Development of an International Standard Set of Value-Based Outcome Measures for Patients With Chronic Kidney Disease: A Report of the International Consortium for Health Outcomes Measurement (ICHOM) CKD Working Group.

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American journal of kidney diseases : the official journal of the National Kidney Foundation


Chronic kidney disease (CKD); case-mix adjustment; dialysis; health-related quality of life (HRQoL); kidney transplantation; modified Delphi technique; outcome assessment; patient reported outcome measures (PROMs); patient-centered outcomes; quality of health care; routine clinical practice; shared decision making; value-based health care (VBHC)


Value-based health care is increasingly promoted as a strategy for improving care quality by benchmarking outcomes that matter to patients relative to the cost of obtaining those outcomes. To support the shift toward value-based health care in chronic kidney disease (CKD), the International Consortium for Health Outcomes Measurement (ICHOM) assembled an international working group of health professionals and patient representatives to develop a standardized minimum set of patient-centered outcomes targeted for clinical use. The considered outcomes and patient-reported outcome measures were generated from systematic literature reviews. Feedback was sought from patients and health professionals. Patients with very high-risk CKD (stages G3a/A3 and G3b/A2-G5, including dialysis, kidney transplantation, and conservative care) were selected as the target population. Using an online modified Delphi process, outcomes important to all patients were selected, such as survival and hospitalization, and to treatment-specific subgroups, such as vascular access survival and kidney allograft survival. Patient-reported outcome measures were included to capture domains of health-related quality of life, which were rated as the most important outcomes by patients. Demographic and clinical variables were identified to be used as case-mix adjusters. Use of these consensus recommendations could enable institutions to monitor, compare, and improve the quality of their CKD care.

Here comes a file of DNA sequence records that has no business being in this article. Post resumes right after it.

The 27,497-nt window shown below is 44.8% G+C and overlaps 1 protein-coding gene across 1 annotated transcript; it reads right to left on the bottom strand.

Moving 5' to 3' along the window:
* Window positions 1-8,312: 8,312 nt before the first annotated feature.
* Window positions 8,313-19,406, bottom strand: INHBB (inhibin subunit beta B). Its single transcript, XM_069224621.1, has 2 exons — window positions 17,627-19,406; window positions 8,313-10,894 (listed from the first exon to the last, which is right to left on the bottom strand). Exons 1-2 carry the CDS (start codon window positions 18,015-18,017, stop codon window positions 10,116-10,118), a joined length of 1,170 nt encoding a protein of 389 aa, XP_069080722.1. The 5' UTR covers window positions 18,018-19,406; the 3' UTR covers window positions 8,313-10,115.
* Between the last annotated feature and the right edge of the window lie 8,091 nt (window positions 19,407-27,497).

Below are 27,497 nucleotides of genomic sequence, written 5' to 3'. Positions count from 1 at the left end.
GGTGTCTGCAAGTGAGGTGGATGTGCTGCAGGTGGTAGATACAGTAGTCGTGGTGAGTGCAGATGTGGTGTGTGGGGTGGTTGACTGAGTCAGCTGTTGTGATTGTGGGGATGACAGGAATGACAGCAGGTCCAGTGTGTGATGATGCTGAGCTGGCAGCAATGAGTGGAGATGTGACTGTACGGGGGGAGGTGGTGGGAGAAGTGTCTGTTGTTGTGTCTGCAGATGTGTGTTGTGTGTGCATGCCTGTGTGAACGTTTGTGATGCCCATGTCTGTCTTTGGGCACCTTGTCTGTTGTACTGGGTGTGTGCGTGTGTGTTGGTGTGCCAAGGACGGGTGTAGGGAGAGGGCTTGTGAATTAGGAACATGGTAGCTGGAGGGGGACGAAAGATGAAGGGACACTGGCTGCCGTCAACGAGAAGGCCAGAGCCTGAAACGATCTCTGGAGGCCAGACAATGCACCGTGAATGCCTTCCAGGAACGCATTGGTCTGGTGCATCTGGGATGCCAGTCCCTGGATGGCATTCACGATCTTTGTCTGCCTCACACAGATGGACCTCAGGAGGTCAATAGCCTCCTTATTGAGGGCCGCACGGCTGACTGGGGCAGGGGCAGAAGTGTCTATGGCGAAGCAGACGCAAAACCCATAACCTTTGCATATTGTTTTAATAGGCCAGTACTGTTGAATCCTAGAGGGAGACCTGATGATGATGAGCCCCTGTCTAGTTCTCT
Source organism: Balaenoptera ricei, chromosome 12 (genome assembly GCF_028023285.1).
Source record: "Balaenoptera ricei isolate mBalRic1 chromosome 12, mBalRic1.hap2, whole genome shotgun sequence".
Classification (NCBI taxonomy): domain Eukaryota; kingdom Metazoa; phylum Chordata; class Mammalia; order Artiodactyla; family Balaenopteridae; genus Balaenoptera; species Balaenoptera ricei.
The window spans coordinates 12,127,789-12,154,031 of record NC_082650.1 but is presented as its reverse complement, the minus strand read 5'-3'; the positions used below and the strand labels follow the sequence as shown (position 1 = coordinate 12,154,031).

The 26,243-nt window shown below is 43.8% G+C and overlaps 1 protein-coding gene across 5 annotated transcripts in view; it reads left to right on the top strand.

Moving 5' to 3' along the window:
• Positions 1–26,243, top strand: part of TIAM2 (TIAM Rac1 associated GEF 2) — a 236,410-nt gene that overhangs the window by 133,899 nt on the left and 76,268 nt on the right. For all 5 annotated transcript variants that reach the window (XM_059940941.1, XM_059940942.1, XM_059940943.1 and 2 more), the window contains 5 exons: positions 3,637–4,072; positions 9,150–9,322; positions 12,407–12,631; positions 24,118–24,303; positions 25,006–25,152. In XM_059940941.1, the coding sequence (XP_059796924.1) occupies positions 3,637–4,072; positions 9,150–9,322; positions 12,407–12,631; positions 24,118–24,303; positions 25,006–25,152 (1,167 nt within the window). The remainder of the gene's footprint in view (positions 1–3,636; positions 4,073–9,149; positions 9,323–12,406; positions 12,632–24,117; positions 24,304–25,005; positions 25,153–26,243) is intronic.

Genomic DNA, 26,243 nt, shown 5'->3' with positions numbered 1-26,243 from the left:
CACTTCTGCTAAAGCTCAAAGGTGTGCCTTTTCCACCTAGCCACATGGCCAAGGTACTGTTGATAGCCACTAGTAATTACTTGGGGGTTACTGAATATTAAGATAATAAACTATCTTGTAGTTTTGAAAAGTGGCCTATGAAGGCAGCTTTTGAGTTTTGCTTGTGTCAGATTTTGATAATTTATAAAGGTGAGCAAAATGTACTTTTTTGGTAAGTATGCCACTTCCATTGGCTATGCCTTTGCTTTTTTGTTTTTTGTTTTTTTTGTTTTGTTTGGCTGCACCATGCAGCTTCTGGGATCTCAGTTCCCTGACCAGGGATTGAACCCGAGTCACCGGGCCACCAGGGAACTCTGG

Clinical Institute

Kidney & Diabetes